• Can never start with a frame selection that comes after the end of the frame selection. For instance, can never start with the last row and go back to the current row, to close the frame. Or start with the current row and go back to the first row. All these would generate SQL errors. But we prevented by simply not allowing the frame selector to switch its top and bottom margins at any time.
  • Cannot use a ROWS BETWEEN 1 PRECEDING AND 2 PRECEDING, or ROWS BETWEEN 2 FOLLOWING AND 1 FOLLOWING. First offset must be higher than second, for two PRECEDING values. Or smaller than second, for two FOLLOWING values. We tested this in PostgreSQL 11 and unfortunately there is no SQL error, but all returned result values are wrong.
  • All From/To offset values, when used, must be strict positive numbers. They must be integers for ROWS and GROUPS, or floating numbers for RANGE. But anything other than valid numbers will trigger an error. Do not get confused by the eventual negative numbers in function’s signature: we simply represent internally the PRECEDING offset values by negative numbers, to differentiate them from FOLLOWING offset values.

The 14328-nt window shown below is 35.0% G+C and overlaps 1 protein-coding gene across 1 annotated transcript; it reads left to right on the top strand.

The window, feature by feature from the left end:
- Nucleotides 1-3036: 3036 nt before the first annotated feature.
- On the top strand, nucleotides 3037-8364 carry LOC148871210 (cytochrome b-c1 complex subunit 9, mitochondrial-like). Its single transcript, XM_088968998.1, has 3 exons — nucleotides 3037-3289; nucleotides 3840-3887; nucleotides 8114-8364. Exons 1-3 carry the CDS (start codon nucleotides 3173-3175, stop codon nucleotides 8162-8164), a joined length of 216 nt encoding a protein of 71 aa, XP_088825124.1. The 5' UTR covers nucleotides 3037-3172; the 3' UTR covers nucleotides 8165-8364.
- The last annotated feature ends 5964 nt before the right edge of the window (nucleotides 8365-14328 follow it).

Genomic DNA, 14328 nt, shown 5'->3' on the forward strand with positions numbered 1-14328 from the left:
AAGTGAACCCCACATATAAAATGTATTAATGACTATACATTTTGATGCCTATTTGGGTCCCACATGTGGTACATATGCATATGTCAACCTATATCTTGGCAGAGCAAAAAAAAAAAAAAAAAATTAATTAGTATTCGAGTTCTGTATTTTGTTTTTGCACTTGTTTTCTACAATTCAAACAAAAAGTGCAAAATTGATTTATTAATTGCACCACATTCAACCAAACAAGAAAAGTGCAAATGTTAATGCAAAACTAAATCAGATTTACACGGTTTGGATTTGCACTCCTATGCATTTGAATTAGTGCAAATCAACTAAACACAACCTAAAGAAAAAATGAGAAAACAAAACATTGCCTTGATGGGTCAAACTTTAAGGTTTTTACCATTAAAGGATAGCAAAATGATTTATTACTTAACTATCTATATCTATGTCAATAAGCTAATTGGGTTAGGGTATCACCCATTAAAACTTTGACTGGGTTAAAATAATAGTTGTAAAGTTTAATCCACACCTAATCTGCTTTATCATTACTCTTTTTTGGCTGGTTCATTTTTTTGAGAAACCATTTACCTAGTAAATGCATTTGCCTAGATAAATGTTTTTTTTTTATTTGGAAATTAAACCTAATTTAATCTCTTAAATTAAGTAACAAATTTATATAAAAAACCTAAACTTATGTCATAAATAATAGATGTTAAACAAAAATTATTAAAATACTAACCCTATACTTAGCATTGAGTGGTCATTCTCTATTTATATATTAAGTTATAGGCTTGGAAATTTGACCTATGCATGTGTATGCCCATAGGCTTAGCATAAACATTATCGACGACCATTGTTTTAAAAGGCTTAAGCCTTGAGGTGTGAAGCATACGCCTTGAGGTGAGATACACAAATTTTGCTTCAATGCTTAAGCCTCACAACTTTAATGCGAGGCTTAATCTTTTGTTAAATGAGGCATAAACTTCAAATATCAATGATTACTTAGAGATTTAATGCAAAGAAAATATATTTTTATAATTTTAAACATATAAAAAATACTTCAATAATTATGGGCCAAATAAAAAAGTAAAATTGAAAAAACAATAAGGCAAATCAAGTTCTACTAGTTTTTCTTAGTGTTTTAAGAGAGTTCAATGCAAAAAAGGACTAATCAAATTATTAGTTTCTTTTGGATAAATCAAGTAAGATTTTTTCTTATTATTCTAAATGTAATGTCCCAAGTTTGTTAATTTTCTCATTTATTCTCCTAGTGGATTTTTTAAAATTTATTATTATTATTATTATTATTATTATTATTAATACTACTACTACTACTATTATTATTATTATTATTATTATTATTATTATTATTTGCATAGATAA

• Current group start and current group end frame items can be either both excluded or both included in the current frame, when the current row is excluded as well. You cannot have one included and the other excluded. This makes for the current group selection.
  • You cannot select a range before or range after offset, when the RANGE clause is not supported by your database. Also, you cannot select a group before or group after offset, when the GROUPS clause is not supported by your database.
  • You cannot select a range before or range after offset, when the RANGE clause is supported by your database, but does not allow offset values. This is the case for Microsoft SQL Server and prior versions of PostgreSQL (before v11).
  • You cannot select the current group, if the RANGE clause is not supported by your database. Remark current group selection can also be used for GROUPS, but RANGE is always supported when GROUPS is.
  • You cannot mix, in the From/To offset value fields, row offset numbers with group offset numbers or range offset values. A “range/rows/group before” field is not valid with a “range/rows/group after” field of a different type.
  • You cannot use the exclude checkboxes is the EXCLUDE clause is not supported by your database. We actually disable these boxes and leave then unchecked when it’s the case, so you don’t have to be concerned with this case.